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North Road Station

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The early history of Darlington North Road Station is not crystal clear but it is certain that the existing building, although built by the Stockton and Darlington Railway, dates from 1842 some 17 years after the line's opening laid the ground for modern railways.

On opening day in 1825 there were no stations. The Railway's main purpose was to carry coal from the Durham collieries to port at Stockton which may explain a recent tendency to dismiss the S&DR as just another wagon-way- two recent television series, supposedly about the early history of railways, did not even deign to mention the company. It always carried passengers though right from the opening day when the world's first steam drawn passenger train was hauled by George Stephenson's new marvel Locomotion. After things settled down passenger “trains” were horse-drawn coaches operated by other businesses under licence. If you wanted to travel you bought your ticket at a nearby shop, pub' or post office then waited at the track-side. It soon became clear that this arrangement was not good enough and, in Darlington, a shed (and it was a shed rather than a station) was built in 1827 for passengers at the point where the line crossed the Great North Road. It would not have been far from where the Museum stands today.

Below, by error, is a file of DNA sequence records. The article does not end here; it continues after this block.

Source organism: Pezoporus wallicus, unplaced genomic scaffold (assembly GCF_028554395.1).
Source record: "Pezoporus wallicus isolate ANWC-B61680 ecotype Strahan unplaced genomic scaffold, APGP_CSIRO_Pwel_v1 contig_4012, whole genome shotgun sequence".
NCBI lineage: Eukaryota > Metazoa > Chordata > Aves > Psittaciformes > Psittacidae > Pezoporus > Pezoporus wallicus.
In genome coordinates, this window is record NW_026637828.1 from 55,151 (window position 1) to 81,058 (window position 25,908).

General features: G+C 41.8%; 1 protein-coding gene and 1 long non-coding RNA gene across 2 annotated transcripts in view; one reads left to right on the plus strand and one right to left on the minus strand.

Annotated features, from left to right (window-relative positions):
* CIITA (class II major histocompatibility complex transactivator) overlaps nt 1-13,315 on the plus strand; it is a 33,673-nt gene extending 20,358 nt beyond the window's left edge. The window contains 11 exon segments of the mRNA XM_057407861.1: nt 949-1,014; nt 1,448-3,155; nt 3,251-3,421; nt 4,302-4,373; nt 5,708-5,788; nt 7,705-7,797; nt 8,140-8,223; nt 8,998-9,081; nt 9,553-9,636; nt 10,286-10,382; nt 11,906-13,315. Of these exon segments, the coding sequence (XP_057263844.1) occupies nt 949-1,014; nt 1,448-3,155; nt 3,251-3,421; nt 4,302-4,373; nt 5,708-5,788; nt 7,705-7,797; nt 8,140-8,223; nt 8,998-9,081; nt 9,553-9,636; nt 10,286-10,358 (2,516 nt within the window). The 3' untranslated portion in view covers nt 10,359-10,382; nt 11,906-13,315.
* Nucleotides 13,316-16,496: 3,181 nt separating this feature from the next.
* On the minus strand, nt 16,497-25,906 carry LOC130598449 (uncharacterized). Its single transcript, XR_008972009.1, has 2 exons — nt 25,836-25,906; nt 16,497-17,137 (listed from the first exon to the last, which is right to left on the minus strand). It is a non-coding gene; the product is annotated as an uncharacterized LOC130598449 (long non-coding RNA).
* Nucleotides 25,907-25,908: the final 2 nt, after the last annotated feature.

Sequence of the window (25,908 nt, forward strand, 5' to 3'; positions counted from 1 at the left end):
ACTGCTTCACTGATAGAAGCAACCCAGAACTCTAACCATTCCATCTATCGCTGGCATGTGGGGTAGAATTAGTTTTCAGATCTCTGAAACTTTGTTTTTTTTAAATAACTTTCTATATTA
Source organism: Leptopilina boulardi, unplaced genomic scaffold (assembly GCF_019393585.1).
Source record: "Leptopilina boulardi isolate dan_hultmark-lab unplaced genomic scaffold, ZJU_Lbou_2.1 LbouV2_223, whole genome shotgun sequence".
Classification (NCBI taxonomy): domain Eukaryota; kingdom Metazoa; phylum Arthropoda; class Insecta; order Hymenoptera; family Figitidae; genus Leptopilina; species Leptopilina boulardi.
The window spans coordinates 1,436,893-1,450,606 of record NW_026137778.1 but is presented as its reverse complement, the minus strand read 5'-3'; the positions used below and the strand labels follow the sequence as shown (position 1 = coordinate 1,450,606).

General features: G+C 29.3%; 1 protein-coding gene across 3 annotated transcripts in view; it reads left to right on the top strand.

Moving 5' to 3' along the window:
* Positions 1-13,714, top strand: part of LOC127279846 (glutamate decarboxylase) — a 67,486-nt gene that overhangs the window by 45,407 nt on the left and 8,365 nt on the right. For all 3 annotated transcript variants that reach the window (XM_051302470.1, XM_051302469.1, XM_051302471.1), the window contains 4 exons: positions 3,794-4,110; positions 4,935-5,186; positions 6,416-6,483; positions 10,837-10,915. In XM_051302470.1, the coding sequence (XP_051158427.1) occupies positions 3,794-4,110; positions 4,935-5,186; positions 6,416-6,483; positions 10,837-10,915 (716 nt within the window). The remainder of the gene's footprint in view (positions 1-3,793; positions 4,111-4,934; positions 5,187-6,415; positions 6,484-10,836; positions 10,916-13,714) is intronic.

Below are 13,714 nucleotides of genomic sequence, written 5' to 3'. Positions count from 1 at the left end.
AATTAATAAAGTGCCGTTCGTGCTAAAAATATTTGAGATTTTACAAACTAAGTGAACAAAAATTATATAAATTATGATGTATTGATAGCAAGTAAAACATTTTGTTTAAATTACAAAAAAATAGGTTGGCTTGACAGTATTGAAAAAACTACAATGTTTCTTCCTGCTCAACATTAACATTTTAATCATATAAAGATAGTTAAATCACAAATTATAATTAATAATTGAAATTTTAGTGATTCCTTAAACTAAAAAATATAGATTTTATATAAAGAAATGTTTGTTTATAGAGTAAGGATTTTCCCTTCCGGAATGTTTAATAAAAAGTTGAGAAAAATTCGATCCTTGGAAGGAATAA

In 1833 the S&DR took complete control of passenger operations on its main line (a licence to run horse-drawn passenger coaches to Croft would be granted to one William Walton a few years later). By then a three storey warehouse stood to the east of the road and part of it was adapted to become the first proper passenger station in Darlington. It was not in use as such for long. In 1839 the S&DR moved passengers to a shed built back on the west side of the Great North Road which had an even shorter career replaced by a new building on the same site in 1842. It had an over-all roof sheltering platforms either side of three tracks the centre line being used as a carriage siding. Although extended several times since, including having a first floor added in 1876, the 1842 building remains as the centre of the station with the extensions largely sympathetic to it. As was common at the time the station was sited on a loop with the main running lines passing to the north. Darlington's main line station Bank Top follows the same pattern causing no end of headaches for today's operators who have to thread stopping trains between passing trains. When built the station was directly adjacent to the Great North Road which meandered further west than its current course. It was straightened out in 1856 and now passes under the embankment a little to the east of the station named North Road and numbered A167.